Historical Tales, Vol. 4 (Of 15)

Cover of book Historical Tales, Vol. 4 (Of 15)
Categories: Fiction » Historical Fiction

One day, in the far-off sixth century, a youthful deacon of the RomanChurch walked into the slave-market of Rome, situated at one extremityof the ancient Forum. Gregory, his name; his origin from an a


ncientnoble family, whose genealogy could be traced back to the days of theearly Cæsars. A youth was this of imperial powers of mind, one who, hadhe lived when Rome was mistress of the physical world, might have becomeemperor; but who, living when Rome had risen to lordship over thespiritual world, became pope,--the famous Gregory the Great.In the Forum the young deacon saw that which touched his sympatheticsoul. Here cattle were being sold; there, men. His eyes were speciallyattracted by a group of youthful slaves, of aspect such as he had neverseen before. They were bright of complexion, their hair long and golden,their expression of touching innocence. Their fair faces were strangelyunlike the embrowned complexions to which he had been accustomed, and hestood looking at them in admiration, while the slave-dealers extolledtheir beauty of face and figure."From what country do these young men come?" asked Gregory."They are English, Angles," answered the dealers."Not Angles, but angels," said the deacon, with a feeling of poeticsentiment, "for they have angel-like faces. From what country comethey?" he repeated."They come from Deira," said the merchants."_De irâ_" he rejoined, fervently; "ay, plucked from God's ire andcalled to Christ's mercy. And what is the name of their king?""Ella," was the answer."Alleluia shall be sung there!" cried the enthusiastic young monk, hisimagination touched by the significance of these answers. He passed on,musing on the incident which had deeply stirred his sympathies, andconsidering how the light of Christianity could be shed upon the paganlands whence these fair strangers came.It was a striking picture which surrounded that slave-market. From wherethe young deacon stood could be seen the capitol of ancient Rome and thegrand proportions of its mighty Coliseum; not far away the temple ofJupiter Stator displayed its magnificent columns, and other statelyedifices of the imperial city came within the circle of vision. Rome hadceased to be the mistress of the world, but it was not yet in ruins, andmany of its noble edifices still stood almost in perfection. Butpaganism had vanished. The cross of Christ was the dominant symbol. Themarch of the warriors of the legions was replaced by long processionsof cowled and solemn monks. The temporal imperialism of Rome hadceased, the spiritual had begun; instead of armies to bring the worldunder the dominion of the sword, that ancient city now sent out itslegions of priests to bring it under the dominion of the cross.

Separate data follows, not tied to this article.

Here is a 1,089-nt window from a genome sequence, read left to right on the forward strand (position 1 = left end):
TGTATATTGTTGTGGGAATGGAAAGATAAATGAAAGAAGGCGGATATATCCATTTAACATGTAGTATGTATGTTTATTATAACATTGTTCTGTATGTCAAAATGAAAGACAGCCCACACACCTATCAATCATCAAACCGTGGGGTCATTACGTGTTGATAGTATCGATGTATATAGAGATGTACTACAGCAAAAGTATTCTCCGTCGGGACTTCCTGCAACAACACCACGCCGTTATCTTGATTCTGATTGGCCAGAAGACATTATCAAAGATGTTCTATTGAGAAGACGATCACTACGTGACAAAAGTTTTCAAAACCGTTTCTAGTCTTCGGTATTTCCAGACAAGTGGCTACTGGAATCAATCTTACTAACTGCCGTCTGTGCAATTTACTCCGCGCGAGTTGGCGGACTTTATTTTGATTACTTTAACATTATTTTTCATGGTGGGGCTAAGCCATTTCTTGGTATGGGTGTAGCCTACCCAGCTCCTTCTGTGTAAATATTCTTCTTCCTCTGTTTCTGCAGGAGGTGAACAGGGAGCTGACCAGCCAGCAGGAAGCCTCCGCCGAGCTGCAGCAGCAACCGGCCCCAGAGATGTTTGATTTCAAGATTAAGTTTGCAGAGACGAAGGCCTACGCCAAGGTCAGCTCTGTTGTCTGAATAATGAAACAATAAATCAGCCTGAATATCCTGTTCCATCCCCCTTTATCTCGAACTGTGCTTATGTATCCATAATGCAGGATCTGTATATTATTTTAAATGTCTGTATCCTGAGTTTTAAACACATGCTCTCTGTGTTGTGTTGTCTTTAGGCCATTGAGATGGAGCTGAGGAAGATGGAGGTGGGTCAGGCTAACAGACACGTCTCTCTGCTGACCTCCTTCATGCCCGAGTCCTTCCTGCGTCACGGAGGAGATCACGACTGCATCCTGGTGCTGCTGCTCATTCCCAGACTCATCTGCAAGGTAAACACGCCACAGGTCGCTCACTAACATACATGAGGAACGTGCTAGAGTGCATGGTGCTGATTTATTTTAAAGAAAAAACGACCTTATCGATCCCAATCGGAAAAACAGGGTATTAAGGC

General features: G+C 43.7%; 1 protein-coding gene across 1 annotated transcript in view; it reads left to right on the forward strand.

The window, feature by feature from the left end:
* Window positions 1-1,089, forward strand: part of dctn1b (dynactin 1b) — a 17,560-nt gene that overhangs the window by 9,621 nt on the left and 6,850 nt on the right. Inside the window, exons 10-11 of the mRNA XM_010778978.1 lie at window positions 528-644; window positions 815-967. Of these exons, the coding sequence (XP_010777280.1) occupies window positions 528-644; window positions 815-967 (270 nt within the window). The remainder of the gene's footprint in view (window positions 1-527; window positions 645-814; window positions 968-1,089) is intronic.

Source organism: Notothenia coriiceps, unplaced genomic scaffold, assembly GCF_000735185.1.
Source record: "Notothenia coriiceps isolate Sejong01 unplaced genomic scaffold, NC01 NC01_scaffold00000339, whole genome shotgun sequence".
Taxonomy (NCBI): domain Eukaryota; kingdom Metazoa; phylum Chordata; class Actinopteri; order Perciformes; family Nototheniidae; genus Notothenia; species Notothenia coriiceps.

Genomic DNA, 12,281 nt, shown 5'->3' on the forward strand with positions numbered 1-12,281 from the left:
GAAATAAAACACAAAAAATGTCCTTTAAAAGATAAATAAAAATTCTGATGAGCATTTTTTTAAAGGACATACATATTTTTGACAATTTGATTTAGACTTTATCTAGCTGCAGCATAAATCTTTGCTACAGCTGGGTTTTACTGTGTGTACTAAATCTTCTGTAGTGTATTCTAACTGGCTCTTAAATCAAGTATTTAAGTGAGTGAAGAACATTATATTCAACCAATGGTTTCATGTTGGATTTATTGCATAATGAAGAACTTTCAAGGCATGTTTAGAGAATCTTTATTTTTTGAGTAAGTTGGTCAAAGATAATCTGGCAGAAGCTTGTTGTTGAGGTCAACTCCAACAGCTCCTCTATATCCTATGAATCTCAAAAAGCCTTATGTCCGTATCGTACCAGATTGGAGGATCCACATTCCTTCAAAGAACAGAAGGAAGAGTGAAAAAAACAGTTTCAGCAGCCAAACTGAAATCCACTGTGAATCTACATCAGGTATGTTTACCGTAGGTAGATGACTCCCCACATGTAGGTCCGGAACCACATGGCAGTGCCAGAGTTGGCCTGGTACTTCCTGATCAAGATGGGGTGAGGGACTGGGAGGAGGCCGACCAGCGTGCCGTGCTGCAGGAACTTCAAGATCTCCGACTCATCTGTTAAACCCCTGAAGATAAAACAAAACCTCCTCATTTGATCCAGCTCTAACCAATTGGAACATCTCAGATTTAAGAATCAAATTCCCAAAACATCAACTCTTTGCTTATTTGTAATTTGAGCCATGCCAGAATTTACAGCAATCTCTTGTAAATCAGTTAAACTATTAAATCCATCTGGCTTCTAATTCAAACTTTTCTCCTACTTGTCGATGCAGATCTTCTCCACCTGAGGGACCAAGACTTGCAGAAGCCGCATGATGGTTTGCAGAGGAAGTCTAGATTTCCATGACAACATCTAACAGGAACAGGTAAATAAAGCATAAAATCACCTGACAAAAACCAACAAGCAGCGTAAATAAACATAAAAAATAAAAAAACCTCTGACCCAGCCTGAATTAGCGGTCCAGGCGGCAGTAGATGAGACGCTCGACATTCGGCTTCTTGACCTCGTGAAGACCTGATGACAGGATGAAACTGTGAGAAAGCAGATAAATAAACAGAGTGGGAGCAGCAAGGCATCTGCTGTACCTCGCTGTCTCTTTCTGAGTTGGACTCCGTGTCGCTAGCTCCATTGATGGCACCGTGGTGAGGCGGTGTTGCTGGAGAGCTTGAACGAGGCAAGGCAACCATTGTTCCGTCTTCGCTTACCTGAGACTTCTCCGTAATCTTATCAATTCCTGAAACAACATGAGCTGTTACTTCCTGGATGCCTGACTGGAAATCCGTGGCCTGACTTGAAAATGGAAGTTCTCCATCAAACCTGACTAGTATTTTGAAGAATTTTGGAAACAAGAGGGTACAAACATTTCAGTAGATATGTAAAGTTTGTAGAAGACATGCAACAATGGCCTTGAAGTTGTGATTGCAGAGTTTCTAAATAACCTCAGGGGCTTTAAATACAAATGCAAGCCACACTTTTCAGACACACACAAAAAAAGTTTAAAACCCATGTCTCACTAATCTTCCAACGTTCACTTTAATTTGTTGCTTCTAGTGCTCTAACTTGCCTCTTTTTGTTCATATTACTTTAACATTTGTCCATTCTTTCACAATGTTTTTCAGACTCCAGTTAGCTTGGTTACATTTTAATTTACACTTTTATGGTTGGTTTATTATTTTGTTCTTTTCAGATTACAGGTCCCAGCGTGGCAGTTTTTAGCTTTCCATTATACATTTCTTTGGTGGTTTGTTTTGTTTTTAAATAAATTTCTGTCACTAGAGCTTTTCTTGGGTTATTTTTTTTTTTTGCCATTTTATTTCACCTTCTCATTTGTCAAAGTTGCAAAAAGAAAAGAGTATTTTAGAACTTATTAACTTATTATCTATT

Historical Tales, Vol. 4 (Of 15)
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